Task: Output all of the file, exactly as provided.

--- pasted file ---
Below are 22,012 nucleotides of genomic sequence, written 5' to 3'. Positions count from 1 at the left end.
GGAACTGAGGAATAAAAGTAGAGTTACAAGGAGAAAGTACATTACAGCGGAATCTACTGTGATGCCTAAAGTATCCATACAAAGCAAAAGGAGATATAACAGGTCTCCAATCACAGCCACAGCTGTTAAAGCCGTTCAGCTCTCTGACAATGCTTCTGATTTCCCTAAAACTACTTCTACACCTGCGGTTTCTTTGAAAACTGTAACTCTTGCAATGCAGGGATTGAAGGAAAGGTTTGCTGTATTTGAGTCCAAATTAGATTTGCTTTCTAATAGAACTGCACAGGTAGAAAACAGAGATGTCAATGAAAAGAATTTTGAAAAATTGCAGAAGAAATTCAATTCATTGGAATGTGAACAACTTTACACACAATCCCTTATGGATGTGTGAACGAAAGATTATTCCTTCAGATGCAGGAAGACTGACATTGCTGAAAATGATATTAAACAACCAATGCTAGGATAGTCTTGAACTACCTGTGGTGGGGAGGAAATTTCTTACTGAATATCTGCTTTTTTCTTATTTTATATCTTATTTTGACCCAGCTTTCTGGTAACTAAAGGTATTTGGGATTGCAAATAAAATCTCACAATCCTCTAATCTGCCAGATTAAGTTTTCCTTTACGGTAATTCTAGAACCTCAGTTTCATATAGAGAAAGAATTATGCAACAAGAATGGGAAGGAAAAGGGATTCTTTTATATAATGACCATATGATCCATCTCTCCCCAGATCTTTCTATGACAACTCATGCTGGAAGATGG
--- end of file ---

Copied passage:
Below are 22,012 nucleotides of genomic sequence, written 5' to 3'. Positions count from 1 at the left end.
GGAACTGAGGAATAAAAGTAGAGTTACAAGGAGAAAGTACATTACAGCGGAATCTACTGTGATGCCTAAAGTATCCATACAAAGCAAAAGGAGATATAACAGGTCTCCAATCACAGCCACAGCTGTTAAAGCCGTTCAGCTCTCTGACAATGCTTCTGATTTCCCTAAAACTACTTCTACACCTGCGGTTTCTTTGAAAACTGTAACTCTTGCAATGCAGGGATTGAAGGAAAGGTTTGCTGTATTTGAGTCCAAATTAGATTTGCTTTCTAATAGAACTGCACAGGTAGAAAACAGAGATGTCAATGAAAAGAATTTTGAAAAATTGCAGAAGAAATTCAATTCATTGGAATGTGAACAACTTTACACACAATCCCTTATGGATGTGTGAACGAAAGATTATTCCTTCAGATGCAGGAAGACTGACATTGCTGAAAATGATATTAAACAACCAATGCTAGGATAGTCTTGAACTACCTGTGGTGGGGAGGAAATTTCTTACTGAATATCTGCTTTTTTCTTATTTTATATCTTATTTTGACCCAGCTTTCTGGTAACTAAAGGTATTTGGGATTGCAAATAAAATCTCACAATCCTCTAATCTGCCAGATTAAGTTTTCCTTTACGGTAATTCTAGAACCTCAGTTTCATATAGAGAAAGAATTATGCAACAAGAATGGGAAGGAAAAGGGATTCTTTTATATAATGACCATATGATCCATCTCTCCCCAGATCTTTCTATGACAACTCATGCTGGAAGATGG